FCC enforcement activities

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    Joseph, K9JOE


    FCC Fines 2 Amateur Radio Operators for Interference, No Identification (7/22/15)

    The FCC imposed a penalty against one amateur radio station operator for causing interference and failing to provide station identification and proposed a fine against another for failing to transmit his call sign.

    The FCC fined Michael Guernsey $22,000 for intentionally causing interference to other amateur radio operators and failing to provide station identification. The FCC proposed the fine on Guernsey last year.

    Amateur radio frequencies are shared and licensees may not monopolize any frequency for their exclusive use. Deliberate interference and failure to transmit call sign information undermines the purpose of the amateur radio service, the FCC said.

    Guernsey denied that he was responsible for causing the interference and failing to identify, arguing that because FCC agents did not inspect his station they could have confused his signal for the signal of nearby amateur operators. Guernsey also requested forfeiture cancellation or reduction based on his purported inability to pay.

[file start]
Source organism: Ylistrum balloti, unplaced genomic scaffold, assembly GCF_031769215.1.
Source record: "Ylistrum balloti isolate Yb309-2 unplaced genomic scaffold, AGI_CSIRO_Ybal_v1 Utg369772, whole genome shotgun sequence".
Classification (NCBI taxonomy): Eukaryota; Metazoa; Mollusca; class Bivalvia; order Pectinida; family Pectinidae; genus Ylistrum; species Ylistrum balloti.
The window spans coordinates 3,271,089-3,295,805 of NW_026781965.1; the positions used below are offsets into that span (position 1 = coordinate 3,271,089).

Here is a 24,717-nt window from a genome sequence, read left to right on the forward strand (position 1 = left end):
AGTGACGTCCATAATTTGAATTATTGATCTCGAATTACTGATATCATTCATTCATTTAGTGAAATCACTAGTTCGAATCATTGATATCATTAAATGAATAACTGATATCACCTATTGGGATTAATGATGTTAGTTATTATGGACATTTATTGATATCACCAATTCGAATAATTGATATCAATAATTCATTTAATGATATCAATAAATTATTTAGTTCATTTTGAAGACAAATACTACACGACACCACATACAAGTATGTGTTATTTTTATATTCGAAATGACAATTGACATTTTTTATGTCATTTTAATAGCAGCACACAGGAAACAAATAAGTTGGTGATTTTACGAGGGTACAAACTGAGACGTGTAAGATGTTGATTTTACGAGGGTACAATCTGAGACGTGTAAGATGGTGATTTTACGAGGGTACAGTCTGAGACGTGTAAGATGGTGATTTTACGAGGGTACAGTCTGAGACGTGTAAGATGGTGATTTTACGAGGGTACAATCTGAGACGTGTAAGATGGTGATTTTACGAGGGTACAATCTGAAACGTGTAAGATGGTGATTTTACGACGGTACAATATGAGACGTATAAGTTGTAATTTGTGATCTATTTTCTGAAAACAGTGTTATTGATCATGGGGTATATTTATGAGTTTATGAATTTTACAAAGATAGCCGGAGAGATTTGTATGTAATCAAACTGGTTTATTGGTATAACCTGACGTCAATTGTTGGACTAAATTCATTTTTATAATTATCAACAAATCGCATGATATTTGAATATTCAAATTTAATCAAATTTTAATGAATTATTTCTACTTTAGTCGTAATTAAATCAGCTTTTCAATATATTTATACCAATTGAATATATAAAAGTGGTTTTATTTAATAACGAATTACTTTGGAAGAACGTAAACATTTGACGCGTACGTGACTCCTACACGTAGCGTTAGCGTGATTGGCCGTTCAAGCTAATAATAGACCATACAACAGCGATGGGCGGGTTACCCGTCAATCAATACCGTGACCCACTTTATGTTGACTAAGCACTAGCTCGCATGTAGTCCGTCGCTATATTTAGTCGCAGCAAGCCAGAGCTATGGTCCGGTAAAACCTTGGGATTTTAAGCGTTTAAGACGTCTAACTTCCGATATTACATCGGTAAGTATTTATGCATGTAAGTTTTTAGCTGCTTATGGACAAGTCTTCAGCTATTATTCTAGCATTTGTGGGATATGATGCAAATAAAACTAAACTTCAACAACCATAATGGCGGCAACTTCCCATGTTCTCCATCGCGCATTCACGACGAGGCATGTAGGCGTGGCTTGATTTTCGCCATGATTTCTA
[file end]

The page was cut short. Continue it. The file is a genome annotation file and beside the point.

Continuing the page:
“Considering the entire record and the factors discussed below, we find no reason to cancel, withdraw or reduce the proposed penalty, and we therefore assess the $22,000 forfeiture the Enforcement Bureau previously proposed,” the order said.

    Separately, the commission proposed a penalty of $1,000 against amateur radio station operator David J. Tolassi for failing to transmit his assigned call sign in the amateur radio service. The FCC said it previously warned Tolassi of the station identification requirement.

    “Mr. Tolassi’s deliberate disregard of the commission’s warning warrants the proposed penalty,” the notice said.

    On June 24, agents from the Atlanta Office of the Enforcement Bureau used mobile direction-finding techniques to locate the source of a signal on 14.313 MHz at Tolassi’s residence in Ringgold, Georgia. The agents monitored and recorded transmissions during which Tolassi failed to transmit his assigned call sign, W4BHV. The agents interviewed Tolassi later that evening, and, while he admitted operating that evening, he denied making the unidentified transmissions.

    “We find that Mr. Tolassi apparently repeatedly violated Section 97.119(a) of the commission’s rules,” the notice said.

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